7:59-8:00 p.m. Time to say good-bye. “Too bad,” Deacon laments. Ingram tells the viewers what to expect tomorrow – one story is on how men and women behave differently from each other on the Net. “Like we didn’t know that!” cries Ingram.
Off camera the banter doesn’t change. On another day, while taping show intros, Ingram and Deacon are up to the same old antics. He jokes that she has only been there two months and already “runs the show!” But seconds later, once the camera is on, they execute their intros perfectly. Soon enough the humour kicks back in, and Deacon uses her monotone teacher impression (from the movie Ferris Bueller’s Day Off) to introduce the “YAFI” segment on whether frogs are able to burst their own vocal sacks. (The answer is no.) Ingram and Deacon feel comfortable enough, both because of their scientific knowledge and their personalities, to ad-lib certain stories. According to Lewis, the hosts know how to feel out the tone of a story: “We don’t want them to sound rehearsed…. They both have a great sense of humour and are spontaneous, and we don’t want them sounding too serious all the time.”
Since the show is a success, will the world’s other 11 Discovery channels, particularly the U.S. one, follow with their own daily science news programs? Would this concept work well in other countries? “There’s a huge tradition in documentary, in-depth current affairs programming in the U.S., and there’s a large audience there, so I don’t see why it wouldn’t work. We could put together a U.S. show tomorrow, if we had to,” says Ingram. Deacon echoes the same sentiments. “I think it’s a format that could work anywhere, and it would probably be an even easier time in the U.S. They tend to have more disasters…and even more money for research.”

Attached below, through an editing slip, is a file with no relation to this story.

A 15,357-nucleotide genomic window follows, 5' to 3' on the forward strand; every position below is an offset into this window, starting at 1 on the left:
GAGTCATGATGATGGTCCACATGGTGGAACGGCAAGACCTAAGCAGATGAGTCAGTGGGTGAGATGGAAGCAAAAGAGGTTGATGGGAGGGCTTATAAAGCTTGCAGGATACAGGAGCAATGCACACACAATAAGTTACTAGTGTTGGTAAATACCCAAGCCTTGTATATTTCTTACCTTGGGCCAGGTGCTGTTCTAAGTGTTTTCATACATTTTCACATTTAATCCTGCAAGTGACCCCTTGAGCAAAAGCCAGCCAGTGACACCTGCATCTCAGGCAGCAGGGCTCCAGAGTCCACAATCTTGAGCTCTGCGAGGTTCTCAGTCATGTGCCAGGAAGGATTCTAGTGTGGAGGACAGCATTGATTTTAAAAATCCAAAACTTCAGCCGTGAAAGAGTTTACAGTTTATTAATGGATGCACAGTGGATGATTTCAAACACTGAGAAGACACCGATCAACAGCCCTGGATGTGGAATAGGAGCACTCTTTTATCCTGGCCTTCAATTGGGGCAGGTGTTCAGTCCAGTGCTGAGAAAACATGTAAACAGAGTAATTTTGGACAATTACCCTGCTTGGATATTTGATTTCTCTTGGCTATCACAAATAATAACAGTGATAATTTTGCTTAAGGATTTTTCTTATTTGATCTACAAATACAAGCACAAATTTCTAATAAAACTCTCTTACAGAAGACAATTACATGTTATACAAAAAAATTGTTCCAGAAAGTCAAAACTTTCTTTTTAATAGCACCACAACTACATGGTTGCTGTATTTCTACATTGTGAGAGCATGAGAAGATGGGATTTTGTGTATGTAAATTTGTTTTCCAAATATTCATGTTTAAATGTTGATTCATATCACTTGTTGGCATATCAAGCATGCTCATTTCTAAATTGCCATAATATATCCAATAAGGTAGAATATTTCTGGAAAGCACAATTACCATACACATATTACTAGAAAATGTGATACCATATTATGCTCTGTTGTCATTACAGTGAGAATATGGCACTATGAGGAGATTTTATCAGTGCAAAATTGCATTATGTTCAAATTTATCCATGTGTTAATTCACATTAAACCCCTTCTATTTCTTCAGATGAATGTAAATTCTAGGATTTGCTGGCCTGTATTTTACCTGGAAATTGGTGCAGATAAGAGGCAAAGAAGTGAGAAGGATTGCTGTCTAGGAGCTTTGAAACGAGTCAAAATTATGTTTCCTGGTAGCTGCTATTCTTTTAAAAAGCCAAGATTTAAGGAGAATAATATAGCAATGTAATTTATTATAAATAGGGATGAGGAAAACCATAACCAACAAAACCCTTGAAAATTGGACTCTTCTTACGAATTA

With a budget of only $4,000 per show, @discovery.calooks incredibly polished. Especially considering the big money and large staffs of glossy, big-production news magazine shows, whose daily budgets could produce a month’s worth of @discovery.cashows. The task may seem daunting, but with little money and lots of imagination, @discovery.cahas Canadian viewers – and Canadian cats alike – fascinated by science. Just ask Mojo.
Rebecca Davey was the Back Page/Display Editor for the Summer 1997 issue of the Ryerson Review of Journalism.